E-Voting: Heading into an election untrained

This story about an election official in Boone County, Missouri, reminds, again, that we have rushed into electronic voiting without sufficient investment and testing. With only two weeks to the general election, Wendy Noran hadn't received ballots and other supplies for the electronic voting machines the countyIf democracy depends on technology, shouldn't we be investing correctly technology and training?

This story about an election official in Boone County, Missouri, reminds, again, that we have rushed into electronic voiting without sufficient investment and testing. With only two weeks to the general election, Wendy Noran hadn't received ballots and other supplies for the electronic voting machines the countyIf democracy depends on technology, shouldn't we be investing correctly technology and training? uses.

Only a threat to withhold $1.3 million in payments got a response from the company that sold Boone County the systems. Even then, there is little or no time to train poll workers and test the systems. With less than two weeks to the election, the county is 10 days behind in training and two weeks behind on testing. There is no way to finish and be prepared on time.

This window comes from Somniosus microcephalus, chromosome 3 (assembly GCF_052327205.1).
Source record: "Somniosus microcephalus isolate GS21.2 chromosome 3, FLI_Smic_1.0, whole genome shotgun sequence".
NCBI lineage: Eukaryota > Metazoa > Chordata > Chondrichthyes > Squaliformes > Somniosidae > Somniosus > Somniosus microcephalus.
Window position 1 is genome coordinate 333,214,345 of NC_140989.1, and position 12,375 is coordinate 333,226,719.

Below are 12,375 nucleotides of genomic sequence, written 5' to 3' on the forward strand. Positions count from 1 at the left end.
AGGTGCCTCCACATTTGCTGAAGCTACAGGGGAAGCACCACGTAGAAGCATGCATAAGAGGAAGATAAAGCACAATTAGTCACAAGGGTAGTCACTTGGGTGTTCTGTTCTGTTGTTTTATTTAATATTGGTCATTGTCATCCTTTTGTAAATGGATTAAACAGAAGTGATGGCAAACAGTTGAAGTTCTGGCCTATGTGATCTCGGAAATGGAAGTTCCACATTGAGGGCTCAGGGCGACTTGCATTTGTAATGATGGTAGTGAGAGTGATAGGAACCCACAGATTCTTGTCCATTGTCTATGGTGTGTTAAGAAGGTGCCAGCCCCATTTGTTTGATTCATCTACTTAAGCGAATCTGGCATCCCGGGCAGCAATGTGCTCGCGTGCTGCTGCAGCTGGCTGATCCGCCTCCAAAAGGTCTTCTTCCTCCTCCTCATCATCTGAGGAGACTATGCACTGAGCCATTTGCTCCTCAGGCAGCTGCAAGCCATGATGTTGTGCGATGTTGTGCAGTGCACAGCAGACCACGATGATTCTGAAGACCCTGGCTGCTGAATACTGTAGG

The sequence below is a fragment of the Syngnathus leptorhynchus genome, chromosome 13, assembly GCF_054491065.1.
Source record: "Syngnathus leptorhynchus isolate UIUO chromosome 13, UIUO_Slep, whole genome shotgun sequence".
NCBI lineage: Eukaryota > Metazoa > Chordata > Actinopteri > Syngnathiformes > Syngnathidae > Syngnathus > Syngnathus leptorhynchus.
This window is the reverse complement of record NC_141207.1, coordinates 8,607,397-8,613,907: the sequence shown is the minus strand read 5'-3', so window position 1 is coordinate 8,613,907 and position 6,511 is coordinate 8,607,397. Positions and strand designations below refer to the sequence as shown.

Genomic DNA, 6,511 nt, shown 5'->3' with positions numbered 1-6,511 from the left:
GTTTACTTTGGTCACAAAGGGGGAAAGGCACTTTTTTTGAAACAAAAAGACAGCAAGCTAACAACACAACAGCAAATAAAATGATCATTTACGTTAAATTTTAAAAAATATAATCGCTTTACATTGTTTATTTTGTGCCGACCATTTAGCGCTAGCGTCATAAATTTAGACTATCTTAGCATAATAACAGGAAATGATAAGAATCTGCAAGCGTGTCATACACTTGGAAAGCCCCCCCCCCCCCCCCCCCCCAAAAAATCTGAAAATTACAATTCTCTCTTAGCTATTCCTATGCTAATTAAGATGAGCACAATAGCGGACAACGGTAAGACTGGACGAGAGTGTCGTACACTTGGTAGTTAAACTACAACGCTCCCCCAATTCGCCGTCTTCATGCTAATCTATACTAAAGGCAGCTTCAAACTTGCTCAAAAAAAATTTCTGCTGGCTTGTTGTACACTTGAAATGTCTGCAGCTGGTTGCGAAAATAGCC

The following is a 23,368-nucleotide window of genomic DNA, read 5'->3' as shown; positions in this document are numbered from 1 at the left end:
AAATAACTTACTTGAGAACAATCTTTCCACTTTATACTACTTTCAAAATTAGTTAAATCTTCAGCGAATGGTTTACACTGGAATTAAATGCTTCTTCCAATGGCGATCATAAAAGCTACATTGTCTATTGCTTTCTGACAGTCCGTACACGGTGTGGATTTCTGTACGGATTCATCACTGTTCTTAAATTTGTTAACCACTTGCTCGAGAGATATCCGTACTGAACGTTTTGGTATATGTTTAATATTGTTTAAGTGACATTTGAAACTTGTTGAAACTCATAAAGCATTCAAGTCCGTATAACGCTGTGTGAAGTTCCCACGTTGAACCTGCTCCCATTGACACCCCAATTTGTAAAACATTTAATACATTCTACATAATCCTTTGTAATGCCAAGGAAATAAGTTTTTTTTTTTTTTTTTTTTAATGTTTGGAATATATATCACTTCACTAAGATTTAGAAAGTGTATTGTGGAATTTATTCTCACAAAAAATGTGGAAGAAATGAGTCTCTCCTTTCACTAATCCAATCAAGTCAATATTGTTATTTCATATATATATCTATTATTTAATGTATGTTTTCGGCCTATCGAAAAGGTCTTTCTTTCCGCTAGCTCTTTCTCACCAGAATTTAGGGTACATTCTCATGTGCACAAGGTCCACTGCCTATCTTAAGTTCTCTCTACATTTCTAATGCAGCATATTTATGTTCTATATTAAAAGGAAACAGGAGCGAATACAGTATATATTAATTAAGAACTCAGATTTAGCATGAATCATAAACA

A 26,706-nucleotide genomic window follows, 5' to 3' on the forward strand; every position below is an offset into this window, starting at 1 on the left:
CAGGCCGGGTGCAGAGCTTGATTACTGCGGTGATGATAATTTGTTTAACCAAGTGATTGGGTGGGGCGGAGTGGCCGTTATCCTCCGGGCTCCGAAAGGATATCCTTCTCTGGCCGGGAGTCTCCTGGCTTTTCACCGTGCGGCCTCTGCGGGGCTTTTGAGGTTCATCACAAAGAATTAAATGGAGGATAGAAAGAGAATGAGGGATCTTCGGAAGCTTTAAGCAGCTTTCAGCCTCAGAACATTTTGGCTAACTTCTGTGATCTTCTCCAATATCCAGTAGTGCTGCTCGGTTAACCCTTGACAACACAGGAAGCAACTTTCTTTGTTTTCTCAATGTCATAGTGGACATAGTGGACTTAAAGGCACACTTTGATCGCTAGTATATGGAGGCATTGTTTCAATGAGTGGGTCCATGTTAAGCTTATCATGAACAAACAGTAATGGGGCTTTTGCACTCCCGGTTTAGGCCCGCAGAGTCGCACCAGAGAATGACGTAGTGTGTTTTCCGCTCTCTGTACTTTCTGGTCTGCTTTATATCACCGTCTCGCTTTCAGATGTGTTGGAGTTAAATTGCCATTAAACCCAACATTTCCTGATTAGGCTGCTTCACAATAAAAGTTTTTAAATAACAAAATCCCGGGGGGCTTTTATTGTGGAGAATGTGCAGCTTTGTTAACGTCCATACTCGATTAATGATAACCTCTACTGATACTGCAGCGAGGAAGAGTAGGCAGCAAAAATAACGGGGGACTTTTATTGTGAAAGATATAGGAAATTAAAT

So, Boone County has a fall-back plan involving pen, paper and hand-counting. 

If democracy is going to depend on technology, shouldn't we be investing correctly in technology and training, rather than slapping the system together at the last moment? No IT manager at a government agency or major corporation would roll out a new system without the kind of technical due diligence that is completely absent from U.S. preparations for electronic voting.

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